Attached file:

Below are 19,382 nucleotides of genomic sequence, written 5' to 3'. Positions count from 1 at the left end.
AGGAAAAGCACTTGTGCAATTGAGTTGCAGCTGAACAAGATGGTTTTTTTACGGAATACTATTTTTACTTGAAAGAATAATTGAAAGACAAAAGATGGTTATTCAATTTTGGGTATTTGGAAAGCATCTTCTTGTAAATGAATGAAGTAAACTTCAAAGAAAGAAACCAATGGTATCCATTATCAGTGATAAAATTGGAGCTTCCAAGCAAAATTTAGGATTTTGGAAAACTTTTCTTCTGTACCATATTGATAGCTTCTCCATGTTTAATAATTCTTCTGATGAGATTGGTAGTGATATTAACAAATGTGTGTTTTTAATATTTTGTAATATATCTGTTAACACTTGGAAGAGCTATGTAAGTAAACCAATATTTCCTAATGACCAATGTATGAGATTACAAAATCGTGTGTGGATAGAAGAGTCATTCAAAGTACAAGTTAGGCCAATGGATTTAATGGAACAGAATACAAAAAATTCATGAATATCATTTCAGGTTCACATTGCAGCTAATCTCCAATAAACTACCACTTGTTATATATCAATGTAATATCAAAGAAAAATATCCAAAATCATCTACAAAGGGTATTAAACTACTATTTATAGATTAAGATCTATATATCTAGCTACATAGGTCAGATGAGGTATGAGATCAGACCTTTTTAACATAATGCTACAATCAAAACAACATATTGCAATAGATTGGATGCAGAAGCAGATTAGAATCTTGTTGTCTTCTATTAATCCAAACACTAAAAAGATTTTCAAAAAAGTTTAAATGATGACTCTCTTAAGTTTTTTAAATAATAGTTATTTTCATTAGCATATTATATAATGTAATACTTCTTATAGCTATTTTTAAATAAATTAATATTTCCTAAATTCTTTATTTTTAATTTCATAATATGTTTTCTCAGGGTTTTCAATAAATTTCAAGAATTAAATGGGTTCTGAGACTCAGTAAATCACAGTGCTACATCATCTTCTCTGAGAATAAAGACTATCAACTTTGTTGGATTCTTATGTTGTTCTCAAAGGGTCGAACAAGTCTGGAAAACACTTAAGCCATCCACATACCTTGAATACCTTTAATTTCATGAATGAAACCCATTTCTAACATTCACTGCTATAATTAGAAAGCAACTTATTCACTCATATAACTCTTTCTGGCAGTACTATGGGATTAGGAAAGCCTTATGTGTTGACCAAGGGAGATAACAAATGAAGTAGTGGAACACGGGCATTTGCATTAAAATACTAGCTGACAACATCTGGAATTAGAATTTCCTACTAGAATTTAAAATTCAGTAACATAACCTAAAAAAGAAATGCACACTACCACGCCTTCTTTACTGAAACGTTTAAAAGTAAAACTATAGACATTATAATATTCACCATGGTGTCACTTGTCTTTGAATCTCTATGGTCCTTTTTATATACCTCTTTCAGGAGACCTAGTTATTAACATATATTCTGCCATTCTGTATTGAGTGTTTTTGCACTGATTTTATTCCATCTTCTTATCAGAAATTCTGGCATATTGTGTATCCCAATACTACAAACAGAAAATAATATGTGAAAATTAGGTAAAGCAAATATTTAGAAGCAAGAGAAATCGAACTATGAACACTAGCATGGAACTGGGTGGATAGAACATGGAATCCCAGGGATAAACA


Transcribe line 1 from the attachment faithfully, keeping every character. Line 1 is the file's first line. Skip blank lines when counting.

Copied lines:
Below are 19,382 nucleotides of genomic sequence, written 5' to 3'. Positions count from 1 at the left end.